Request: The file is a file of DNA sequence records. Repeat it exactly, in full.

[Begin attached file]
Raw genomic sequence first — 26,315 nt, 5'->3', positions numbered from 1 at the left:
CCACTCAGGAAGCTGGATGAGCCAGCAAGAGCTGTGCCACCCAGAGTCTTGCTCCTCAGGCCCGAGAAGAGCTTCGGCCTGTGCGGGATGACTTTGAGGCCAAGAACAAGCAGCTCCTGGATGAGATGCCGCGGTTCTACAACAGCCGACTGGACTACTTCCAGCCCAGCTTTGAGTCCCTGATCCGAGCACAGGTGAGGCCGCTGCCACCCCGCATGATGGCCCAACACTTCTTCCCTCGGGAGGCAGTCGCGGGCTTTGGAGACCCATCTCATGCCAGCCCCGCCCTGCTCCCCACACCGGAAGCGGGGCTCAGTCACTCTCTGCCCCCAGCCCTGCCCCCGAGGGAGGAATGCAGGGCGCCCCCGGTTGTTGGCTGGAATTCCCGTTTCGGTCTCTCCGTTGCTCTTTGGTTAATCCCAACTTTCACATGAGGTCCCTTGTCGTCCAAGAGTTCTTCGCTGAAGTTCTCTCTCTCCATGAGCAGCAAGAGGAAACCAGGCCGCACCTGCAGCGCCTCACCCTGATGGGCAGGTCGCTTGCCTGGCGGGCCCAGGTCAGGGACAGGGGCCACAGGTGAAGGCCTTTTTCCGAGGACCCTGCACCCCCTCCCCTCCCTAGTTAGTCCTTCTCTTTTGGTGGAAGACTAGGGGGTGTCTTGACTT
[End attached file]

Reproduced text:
Raw genomic sequence first — 26,315 nt, 5'->3', positions numbered from 1 at the left:
CCACTCAGGAAGCTGGATGAGCCAGCAAGAGCTGTGCCACCCAGAGTCTTGCTCCTCAGGCCCGAGAAGAGCTTCGGCCTGTGCGGGATGACTTTGAGGCCAAGAACAAGCAGCTCCTGGATGAGATGCCGCGGTTCTACAACAGCCGACTGGACTACTTCCAGCCCAGCTTTGAGTCCCTGATCCGAGCACAGGTGAGGCCGCTGCCACCCCGCATGATGGCCCAACACTTCTTCCCTCGGGAGGCAGTCGCGGGCTTTGGAGACCCATCTCATGCCAGCCCCGCCCTGCTCCCCACACCGGAAGCGGGGCTCAGTCACTCTCTGCCCCCAGCCCTGCCCCCGAGGGAGGAATGCAGGGCGCCCCCGGTTGTTGGCTGGAATTCCCGTTTCGGTCTCTCCGTTGCTCTTTGGTTAATCCCAACTTTCACATGAGGTCCCTTGTCGTCCAAGAGTTCTTCGCTGAAGTTCTCTCTCTCCATGAGCAGCAAGAGGAAACCAGGCCGCACCTGCAGCGCCTCACCCTGATGGGCAGGTCGCTTGCCTGGCGGGCCCAGGTCAGGGACAGGGGCCACAGGTGAAGGCCTTTTTCCGAGGACCCTGCACCCCCTCCCCTCCCTAGTTAGTCCTTCTCTTTTGGTGGAAGACTAGGGGGTGTCTTGACTT